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Thursday, Sept. 1, 2005 02:28 pm

Yesterday’s news

Rapist who figured in Frazier controversy rebuffed in request for new trial

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Shawn Greene: “It was like he was trying to get me to cop out.”
PHOTO FROM THE ILLINOIS DEPARTMENT OF CORRECTIONS

In February 2004, Shawn Greene was the star of local TV. From his prison cell at Graham Correctional Center, he appeared in the final segments of an eight-part series to say that he shouldn’t have pleaded guilty to rape, that he only had consensual sex with the girl, and that his lawyer had not represented him adequately.

In that WICS (Channel 20) series, Greene’s perspective was supported by attorneys Jon Gray Noll and Courtney Cox. Noll was interviewed as a criminal-defense specialist, poking holes in the state’s case against Greene, and Cox was heavily featured, explaining to reporter Glenn McEntyre how Springfield Police Department had bungled this rape case and falsely imprisoned Greene, all in a rush to force Renatta Frazier out of the police department.

Weeks after the series aired, the city of Springfield announced a settlement in Frazier’s racial-discrimination lawsuit, paying her and Cox together more than $850,000.

But none of Greene’s co-stars in the TV report was present in Judge Leslie Graves’ courtroom on Tuesday when Greene appeared to make the same arguments again — this time asking for a new trial. Cox and Noll weren’t there; Frazier and her former fellow plaintiffs, the Black Guardians, weren’t there. No TV reporters. No family, no friends.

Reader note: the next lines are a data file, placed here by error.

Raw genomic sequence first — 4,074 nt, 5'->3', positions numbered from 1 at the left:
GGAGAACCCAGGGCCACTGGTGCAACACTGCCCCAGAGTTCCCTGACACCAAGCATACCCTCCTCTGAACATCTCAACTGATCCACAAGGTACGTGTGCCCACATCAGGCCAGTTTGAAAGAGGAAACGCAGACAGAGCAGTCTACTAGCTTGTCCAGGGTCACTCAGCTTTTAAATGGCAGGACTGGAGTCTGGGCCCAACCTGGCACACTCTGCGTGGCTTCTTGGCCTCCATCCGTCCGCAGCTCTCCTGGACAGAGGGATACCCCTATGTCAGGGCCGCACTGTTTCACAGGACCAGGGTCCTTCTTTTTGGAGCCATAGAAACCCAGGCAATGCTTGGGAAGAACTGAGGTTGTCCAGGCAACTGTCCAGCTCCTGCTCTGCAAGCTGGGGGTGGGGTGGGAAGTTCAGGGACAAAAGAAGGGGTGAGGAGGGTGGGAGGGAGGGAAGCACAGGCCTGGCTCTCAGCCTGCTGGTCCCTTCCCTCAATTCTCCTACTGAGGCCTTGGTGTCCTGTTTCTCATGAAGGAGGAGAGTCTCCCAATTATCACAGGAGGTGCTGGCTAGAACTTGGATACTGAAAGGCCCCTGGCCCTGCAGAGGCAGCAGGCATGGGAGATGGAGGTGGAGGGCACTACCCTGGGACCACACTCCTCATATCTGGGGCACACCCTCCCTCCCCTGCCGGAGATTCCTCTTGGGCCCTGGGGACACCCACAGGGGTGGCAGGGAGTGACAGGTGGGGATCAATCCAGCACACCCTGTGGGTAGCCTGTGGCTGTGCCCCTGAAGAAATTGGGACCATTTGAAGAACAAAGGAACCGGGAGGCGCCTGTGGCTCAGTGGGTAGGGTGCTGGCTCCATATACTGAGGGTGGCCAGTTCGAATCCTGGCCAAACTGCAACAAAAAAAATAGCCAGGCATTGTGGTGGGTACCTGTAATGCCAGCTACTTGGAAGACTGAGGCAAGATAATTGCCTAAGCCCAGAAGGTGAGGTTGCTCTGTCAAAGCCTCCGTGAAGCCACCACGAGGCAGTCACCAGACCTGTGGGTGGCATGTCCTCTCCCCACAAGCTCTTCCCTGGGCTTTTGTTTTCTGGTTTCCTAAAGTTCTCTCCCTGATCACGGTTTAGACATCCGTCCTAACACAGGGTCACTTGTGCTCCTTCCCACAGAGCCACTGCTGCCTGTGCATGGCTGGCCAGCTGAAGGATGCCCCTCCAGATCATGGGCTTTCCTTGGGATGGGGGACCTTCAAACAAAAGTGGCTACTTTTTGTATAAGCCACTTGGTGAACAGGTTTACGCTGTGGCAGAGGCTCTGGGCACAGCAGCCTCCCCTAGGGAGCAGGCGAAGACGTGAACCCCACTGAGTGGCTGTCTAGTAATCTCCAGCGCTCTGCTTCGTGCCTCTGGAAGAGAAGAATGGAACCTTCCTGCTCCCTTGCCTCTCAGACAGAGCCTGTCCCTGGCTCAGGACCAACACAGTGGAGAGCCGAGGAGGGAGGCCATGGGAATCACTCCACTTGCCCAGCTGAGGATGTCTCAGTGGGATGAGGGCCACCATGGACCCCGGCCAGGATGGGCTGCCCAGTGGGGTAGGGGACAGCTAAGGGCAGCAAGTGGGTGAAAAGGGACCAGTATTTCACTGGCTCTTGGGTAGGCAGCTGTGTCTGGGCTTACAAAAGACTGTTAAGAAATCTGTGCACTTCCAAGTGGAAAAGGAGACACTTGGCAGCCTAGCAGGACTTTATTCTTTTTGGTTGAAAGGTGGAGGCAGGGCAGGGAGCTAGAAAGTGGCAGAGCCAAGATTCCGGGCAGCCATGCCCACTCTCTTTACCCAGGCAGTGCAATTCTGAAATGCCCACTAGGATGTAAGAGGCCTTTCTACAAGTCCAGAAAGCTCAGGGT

Greene, 34, wore shackles that kept his stride short and his hands clipped securely to his waist. Two guards accompanied him.

On the witness stand, he testified that he initially pleaded guilty because Chief Public Defender Brian Otwell told him that he didn’t have much of a case. The prosecution had Greene’s original statement — that he didn’t know who lived in the girl’s apartment — which was directly contradicted by his DNA found on her body. At that time, Greene was on parole for a Class X felony home-invasion robbery conviction. Another conviction could have meant a 30-year sentence.

“It was like he was trying to get me to cop out,” Greene testified.

The only other witness was Otwell, who testified that he and Greene had planned to present a “consent defense,” (arguing that the girl agreed to have sex with him) and were preparing to go to trial when Green pleaded guilty.

The fact that the girl had identified a different man in the police mug book and had failed to pick Greene out of a photo lineup were things that Greene says he knew before he pleaded guilty. The one new piece of info he gleaned from the Channel 20 report was that an SPD detective failed to log one man’s DNA sample into evidence promptly. But that fact didn’t much matter to Greene’s case, Otwell testified, because they weren’t claiming any identity issues.

Graves ultimately agreed, denying Greene’s request. His attorney, Mike Vonnahmen, says that Greene would appeal.

Contacted after the hearing, the girl Greene raped says that she is grateful he’s back in prison.

“I’m glad the state’s attorney’s office did what they’re supposed to do,” she says.

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